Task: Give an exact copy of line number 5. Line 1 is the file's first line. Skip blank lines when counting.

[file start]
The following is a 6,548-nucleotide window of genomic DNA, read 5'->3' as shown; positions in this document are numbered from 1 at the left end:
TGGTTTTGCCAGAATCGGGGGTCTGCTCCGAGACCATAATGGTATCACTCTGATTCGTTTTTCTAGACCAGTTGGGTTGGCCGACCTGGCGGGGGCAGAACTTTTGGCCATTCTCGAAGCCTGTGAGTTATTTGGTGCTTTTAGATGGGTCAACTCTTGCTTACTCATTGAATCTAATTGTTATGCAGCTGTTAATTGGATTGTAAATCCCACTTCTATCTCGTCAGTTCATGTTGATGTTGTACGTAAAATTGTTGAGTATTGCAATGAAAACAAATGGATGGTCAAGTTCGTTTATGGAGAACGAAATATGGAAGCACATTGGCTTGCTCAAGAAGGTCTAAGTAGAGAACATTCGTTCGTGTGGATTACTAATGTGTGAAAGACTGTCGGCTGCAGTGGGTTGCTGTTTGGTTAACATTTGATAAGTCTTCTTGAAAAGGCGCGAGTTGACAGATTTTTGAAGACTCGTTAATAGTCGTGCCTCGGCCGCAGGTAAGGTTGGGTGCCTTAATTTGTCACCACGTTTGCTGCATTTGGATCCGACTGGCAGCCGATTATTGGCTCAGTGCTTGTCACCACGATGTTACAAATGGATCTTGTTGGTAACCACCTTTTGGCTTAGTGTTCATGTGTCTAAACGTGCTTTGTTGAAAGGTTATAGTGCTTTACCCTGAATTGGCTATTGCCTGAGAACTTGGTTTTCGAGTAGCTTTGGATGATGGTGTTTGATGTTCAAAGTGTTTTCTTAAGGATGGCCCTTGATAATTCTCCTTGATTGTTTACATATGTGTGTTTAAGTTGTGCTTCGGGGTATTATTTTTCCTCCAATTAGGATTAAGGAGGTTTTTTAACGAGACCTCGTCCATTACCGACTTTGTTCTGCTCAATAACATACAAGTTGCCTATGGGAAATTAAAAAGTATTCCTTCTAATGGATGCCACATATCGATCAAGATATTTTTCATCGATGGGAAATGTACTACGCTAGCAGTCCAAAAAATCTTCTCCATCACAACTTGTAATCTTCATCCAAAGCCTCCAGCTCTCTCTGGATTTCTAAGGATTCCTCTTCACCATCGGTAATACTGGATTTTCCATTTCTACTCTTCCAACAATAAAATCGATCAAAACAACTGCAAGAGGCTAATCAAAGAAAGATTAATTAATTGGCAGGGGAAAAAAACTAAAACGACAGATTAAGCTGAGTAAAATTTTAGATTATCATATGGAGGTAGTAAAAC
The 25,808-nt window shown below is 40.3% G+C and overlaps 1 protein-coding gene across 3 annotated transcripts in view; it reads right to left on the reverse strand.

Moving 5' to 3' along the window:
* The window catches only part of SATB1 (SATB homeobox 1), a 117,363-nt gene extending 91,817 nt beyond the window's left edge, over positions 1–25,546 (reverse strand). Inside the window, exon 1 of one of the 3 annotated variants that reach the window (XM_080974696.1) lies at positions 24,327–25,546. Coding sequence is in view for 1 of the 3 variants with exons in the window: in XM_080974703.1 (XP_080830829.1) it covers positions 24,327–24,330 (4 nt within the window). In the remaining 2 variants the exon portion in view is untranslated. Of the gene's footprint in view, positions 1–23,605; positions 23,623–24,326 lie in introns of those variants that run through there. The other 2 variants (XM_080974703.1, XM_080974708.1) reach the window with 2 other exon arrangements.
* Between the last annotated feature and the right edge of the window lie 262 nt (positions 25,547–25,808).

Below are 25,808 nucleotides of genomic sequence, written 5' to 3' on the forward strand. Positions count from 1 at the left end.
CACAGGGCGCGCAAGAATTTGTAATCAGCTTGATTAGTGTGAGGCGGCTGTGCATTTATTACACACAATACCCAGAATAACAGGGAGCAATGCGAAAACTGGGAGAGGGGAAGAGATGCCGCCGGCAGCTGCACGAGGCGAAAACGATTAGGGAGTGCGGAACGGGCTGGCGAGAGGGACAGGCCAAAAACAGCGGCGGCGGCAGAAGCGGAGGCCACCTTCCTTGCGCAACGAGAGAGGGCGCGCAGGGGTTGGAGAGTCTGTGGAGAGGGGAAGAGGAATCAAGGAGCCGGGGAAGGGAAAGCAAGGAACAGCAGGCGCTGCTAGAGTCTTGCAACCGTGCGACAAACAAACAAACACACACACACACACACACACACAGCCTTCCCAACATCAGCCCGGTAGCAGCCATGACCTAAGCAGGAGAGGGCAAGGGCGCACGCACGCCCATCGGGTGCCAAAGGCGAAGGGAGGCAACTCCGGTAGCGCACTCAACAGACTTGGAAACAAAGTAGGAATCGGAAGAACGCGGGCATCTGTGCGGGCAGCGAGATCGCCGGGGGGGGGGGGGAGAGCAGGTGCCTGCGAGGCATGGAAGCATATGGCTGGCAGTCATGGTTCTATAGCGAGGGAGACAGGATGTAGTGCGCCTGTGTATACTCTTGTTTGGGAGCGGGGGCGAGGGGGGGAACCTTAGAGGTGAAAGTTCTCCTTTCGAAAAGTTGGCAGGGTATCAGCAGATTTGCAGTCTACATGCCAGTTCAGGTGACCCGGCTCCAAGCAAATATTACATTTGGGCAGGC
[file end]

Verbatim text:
* The window catches only part of SATB1 (SATB homeobox 1), a 117,363-nt gene extending 91,817 nt beyond the window's left edge, over positions 1–25,546 (reverse strand). Inside the window, exon 1 of one of the 3 annotated variants that reach the window (XM_080974696.1) lies at positions 24,327–25,546. Coding sequence is in view for 1 of the 3 variants with exons in the window: in XM_080974703.1 (XP_080830829.1) it covers positions 24,327–24,330 (4 nt within the window). In the remaining 2 variants the exon portion in view is untranslated. Of the gene's footprint in view, positions 1–23,605; positions 23,623–24,326 lie in introns of those variants that run through there. The other 2 variants (XM_080974703.1, XM_080974708.1) reach the window with 2 other exon arrangements.